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China the monster.
nipper
post Posted: Feb 17 2020, 11:24 AM
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In Reply To: mullokintyre's post @ Feb 17 2020, 10:41 AM

QUOTE
as the Chinese boycott goes on
.... and this is where it gets blurred. It's all very well
- for ambassadors to express displeasure at extended restrictions for OS visitors from certain places/ regions (in keeping with WHO procedures) (and I guess that's the Ambassador's job, in public at least), and
- for random call-outs https://www.abc.net.au/news/2020-02-01/coro...alians/11918962 which are not helpful, or
- for trying to shame those trying to help because a cockroach was found in a quarantine facility.

But really, folks. The Chinese authorities, having been on the back foot, have responded as best they know how, I guess. And the Chinese people are participants in the social engineering exercise (a mix of 'tremble and obey' and do something for yourself because you'll be lucky to receive appropriate and timely intervention if things go wrong).

My wife (now passed) was from HK and so I can claim some knowledge if not insight. Communities everywhere can be deeply suspicious and have folk remedies; the Chinese with their herbs and natural remedies are no different. The courtesy of wearing a mask is ingrained and, whether effective or not, was a way of signalling poor health in the way of a cold or flu; a good bit of social conditioning. When we visited HK, and I got run down, the hospital's response as a horse needle full of some concoction in the bum (it worked).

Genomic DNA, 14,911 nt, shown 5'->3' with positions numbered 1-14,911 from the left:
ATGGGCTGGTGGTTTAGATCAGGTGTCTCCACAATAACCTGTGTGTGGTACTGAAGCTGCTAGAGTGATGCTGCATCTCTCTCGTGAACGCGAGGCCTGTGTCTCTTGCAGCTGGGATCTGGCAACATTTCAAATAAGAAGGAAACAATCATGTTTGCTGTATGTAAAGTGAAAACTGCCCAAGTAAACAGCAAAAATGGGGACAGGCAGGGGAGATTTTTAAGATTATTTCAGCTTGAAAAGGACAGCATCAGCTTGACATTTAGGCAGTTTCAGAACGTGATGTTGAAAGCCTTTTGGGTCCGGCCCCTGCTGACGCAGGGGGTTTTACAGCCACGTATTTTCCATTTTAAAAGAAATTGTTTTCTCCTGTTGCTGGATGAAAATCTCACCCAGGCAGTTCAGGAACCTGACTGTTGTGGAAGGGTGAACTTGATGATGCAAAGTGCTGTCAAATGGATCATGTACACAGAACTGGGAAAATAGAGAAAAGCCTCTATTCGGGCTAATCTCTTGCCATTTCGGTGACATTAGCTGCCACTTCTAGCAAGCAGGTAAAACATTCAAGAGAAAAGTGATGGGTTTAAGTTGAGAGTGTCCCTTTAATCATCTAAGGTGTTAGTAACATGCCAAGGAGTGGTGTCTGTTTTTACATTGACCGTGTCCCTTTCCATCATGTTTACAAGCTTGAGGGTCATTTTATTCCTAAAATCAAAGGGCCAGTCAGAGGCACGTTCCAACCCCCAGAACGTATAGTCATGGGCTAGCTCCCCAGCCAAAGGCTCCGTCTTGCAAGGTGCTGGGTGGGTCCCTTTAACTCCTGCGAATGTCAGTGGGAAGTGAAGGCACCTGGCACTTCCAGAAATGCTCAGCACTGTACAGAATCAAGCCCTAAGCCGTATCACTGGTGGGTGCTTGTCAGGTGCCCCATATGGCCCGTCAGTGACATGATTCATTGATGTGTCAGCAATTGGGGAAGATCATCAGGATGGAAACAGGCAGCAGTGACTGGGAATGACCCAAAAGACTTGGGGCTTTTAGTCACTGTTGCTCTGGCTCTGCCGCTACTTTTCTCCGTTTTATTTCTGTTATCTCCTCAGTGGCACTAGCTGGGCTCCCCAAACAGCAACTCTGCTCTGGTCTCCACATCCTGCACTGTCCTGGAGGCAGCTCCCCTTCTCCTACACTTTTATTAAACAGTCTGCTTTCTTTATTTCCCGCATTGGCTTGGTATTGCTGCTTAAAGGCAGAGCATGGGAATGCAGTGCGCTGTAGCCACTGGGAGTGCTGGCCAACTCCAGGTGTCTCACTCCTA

The economic fall-out from the COVID-19 virus is showing up in many ways. Globalisation may well take a hit. Supply chain integration and just-in-time production dependencies may well be rejigged. Travel may not be a boom industry (cruise ships; wow!). Poor economic performance will bring on stimulus that will favour some sectors but not all.

Interesting times.



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"Every long-term security is nothing more than a claim on some expected future stream of cash that will be delivered into the hands of investors over time. For a given stream of expected future cash payments, the higher the price investors pay today for that stream of cash, the lower the long-term return they will achieve on their investment over time." - Dr John Hussman

"If I had even the slightest grasp upon my own faculties, I would not make essays, I would make decisions." ― Michel de Montaigne

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mullokintyre
post Posted: Feb 17 2020, 11:08 AM
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In much of the climate debates, some research and comments are dismissed because the organisation putting the data or comments out there is funded by an organisation or individual , and thus is extremely biased.
I am still waiting for these very same people to call into question the WHO. From CNBC


QUOTE
The current president of the WHO has been calling for the blame, hate and stigma being directed at China to stop'“We must stop stigma and hate,” he said Saturday during an address at the Munich Security Conference.